For most purchasing a home is the largest dollar and emotional investment they will ever make. There are lots of HGTV-type shows out there today that promote the idea of using a house/condo as the staple of an investment portfolio plan (I too have been tempted by that handsome man Scott McGillivary). The big question is whether a house is a wise investment vehicle given the risk versus the potential rate of returns of other options (stocks and bonds).
BY THE NUMBERS
For the purpose of this analysis I’m going to use figures exclusively from Canadian markets and use a timeframe between 1980 and 2012. Using a larger timeframe averages out some the ups and downs (anomalies) and will give a better indication on the smarter choice in the longer run.
The average rate of return on a house in Canada between 1980 and 2012 was 5.4% (“Real” rate factors in inflation, but to compare apples to apples we’ll ignore inflation). That means if you purchased a $100,000 house in 1980 it would now be worth approximately $538,000 in 2012 ($100,000 x 1.054% ^ 32 years). Looking strictly at the dollar return of $438k it appears making the purchase in 1980 was a wise decision.
Source: “SPECIAL REPORT: TD Economics”; TD Bank, March 2013
THE TRUE RATE OF RETURN
What the above returns fail to calculate is the additional costs of owning the property over this 32 year time period. Items such as mortgage interest, property taxes, and repairs and maintenance should be considered as well since those are costs associated with owning the property versus if you were to rent instead. Also, most home owners don’t have 100% down payment for their house so I’m going to make some assumptions here. (Note: if you have less than 20% as a down payment you’ll be required to obtain CMHC mortgage insurance which will likely run you a couple grand extra)
For all you normal non-accountants I’ll save you the boring spreadsheet detail and give you the bottom line – it works out to an annualized rate of return of 2.2% over the 32 year time period. For my fellow number humpers, check out the spreadsheet below.
Per the Canadian Couch Potato average returns in the Canadian stock market between the 1970’s to 2012 was about 9.1%, after factoring a 30% tax rate this comes out to about a 6.4% return, which beats the above 2.2%.
There’s a lot of hype around the Canadian real estate market these days and whether a massive decline/correction is in store. Brilliant economists have released numerous articles supporting and nay-saying this potential correction. The main takeaway I get from this is no one really knows.
In the above example I only looked at a house as an investment product, not something you live in and enjoy. One argument is that you need a place to live in anyways so buying a house makes sense. The main reason I looked at the home as an investment product only is I often hear people talking about what a great investment real estate is and that everyone should buy a house, to which I disagree.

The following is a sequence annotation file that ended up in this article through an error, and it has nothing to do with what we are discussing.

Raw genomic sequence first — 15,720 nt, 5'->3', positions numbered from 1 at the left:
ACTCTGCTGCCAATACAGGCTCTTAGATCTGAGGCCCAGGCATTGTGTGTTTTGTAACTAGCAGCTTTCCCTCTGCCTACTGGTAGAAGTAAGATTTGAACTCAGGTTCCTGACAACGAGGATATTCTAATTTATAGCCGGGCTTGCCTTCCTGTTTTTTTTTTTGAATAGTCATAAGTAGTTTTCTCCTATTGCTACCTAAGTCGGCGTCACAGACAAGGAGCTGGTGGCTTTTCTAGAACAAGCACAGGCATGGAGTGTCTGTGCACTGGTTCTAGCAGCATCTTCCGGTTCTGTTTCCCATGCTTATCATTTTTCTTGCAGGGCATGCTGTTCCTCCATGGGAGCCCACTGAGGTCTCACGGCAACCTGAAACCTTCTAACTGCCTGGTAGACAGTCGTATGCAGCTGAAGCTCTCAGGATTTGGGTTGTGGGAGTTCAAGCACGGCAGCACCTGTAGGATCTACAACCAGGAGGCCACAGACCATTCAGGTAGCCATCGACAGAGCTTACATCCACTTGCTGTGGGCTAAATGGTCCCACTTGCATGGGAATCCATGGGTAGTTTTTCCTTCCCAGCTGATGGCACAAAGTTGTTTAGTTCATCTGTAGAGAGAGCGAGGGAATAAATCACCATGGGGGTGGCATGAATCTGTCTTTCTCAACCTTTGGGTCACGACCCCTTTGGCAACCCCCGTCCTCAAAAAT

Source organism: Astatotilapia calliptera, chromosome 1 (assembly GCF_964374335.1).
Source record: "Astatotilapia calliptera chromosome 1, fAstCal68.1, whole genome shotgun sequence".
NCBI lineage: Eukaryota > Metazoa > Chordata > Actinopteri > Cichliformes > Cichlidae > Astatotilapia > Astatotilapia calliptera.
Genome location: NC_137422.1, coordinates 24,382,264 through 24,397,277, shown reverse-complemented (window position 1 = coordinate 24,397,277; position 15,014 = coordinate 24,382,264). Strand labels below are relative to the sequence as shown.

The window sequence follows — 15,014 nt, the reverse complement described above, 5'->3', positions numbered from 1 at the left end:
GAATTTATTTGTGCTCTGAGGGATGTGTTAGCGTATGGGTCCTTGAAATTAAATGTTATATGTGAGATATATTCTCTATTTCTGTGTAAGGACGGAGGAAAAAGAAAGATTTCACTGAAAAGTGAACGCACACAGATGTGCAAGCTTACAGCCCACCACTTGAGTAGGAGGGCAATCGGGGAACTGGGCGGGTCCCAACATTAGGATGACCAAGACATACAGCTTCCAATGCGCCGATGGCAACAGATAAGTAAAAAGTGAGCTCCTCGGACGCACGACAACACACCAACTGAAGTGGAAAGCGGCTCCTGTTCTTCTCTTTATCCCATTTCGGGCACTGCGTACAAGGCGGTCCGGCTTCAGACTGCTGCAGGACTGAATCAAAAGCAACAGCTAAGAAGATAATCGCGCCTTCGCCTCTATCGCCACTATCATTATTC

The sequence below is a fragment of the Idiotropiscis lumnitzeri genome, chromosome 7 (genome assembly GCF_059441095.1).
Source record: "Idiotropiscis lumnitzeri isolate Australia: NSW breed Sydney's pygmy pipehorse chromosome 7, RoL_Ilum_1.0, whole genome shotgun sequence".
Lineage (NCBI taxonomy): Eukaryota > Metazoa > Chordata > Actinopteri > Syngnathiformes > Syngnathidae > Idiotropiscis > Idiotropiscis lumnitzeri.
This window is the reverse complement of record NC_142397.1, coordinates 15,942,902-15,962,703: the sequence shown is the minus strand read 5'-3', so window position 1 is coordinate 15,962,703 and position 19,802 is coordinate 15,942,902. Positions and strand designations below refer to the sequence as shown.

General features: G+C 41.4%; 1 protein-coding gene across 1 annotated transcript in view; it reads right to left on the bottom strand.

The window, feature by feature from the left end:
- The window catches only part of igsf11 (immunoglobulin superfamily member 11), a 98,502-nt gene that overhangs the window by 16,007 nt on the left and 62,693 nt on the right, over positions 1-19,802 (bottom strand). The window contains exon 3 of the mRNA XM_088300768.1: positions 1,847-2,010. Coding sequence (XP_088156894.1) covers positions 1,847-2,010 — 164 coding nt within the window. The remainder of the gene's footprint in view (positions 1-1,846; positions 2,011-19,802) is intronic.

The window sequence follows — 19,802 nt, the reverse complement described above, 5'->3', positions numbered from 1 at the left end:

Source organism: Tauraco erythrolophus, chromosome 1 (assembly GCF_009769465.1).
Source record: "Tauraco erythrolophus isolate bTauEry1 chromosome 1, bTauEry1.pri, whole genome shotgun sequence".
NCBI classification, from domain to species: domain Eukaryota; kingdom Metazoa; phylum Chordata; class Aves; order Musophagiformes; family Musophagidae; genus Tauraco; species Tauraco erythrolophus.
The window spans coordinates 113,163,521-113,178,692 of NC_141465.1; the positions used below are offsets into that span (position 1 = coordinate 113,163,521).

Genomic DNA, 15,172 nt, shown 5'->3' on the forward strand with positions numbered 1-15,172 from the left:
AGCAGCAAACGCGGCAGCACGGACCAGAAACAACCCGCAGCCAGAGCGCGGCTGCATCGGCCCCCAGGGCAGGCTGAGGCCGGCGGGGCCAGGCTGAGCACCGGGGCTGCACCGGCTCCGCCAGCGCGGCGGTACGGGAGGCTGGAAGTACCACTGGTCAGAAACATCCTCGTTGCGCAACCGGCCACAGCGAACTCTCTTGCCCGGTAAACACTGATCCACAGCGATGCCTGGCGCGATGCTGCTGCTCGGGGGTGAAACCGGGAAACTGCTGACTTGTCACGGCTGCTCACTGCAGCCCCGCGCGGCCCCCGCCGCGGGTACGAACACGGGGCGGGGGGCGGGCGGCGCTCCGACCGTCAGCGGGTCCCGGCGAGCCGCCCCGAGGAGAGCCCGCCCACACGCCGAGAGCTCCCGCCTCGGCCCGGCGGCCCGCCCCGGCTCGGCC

While I do think real estate has been a good investment for some, there is much better investments out there that don’t require you to put all your eggs in one basket (just ask anyone in the US that bought a house right before the Great Recession a few years back). One of the major recommendations for investing is to diversify your portfolio to minimize risk. When purchasing a house you tend to be all in.
For those that purchase a second property for rental purposes you’ll be hit up for taxes on rental income as well as capital gains once you sell the house. This really is no different than being taxed on investing income (with the exception of TFSA and RSP) however, it requires some additional care (such as getting the right tenants and collecting your rent) than the typical couch potato investment portfolio.
“I’m homeless. I live in my car…But it’s a Mercedes, yo’!” – From Gee to Gent, MTV reality series
Houses, like cars, have become a bit of a social status metric in society. We tend to measure a person’s wealth by the size of their house. Living in more expensive homes typically requires higher property taxes, maintenance and keepin’ up with the Jones’. In the book The Millionaire Next Door two PH.D authors note that the average millionaire lived in a home valued under $320k and had lived in the house for an average of 20 years. My point here is the average well-off millionaire tends to buy one house and stick to it, rather than consistently upgrading, which seems to be the typical progression in society.
Home ownership should never be your only plan for financial independence. In order to use the profits of home value increases you’ll need to sell the house and then you’ll also need another place to live! A good rule of thumb when buying a home is to ensure living costs (mortgage, property taxes and utilities) don’t exceed 30% of your gross income. This will allow you to continually beef up your investment accounts, which should be the back bone for your retirement savings.
If you’re having trouble deciding between buying and renting check out this buy or rent calculator. This New York Times calculator factors in a lot of different financial info, including opportunity cost, to determine if renting or buying is best suited for you from a financial perspective.
At the end of the day you need to decide how important owning a house if for you and your family. If there are multiple qualitative reasons and it makes sense financially, go for it. However, if it is strictly an investment or status decision that will live you house poor, you should probably think twice.by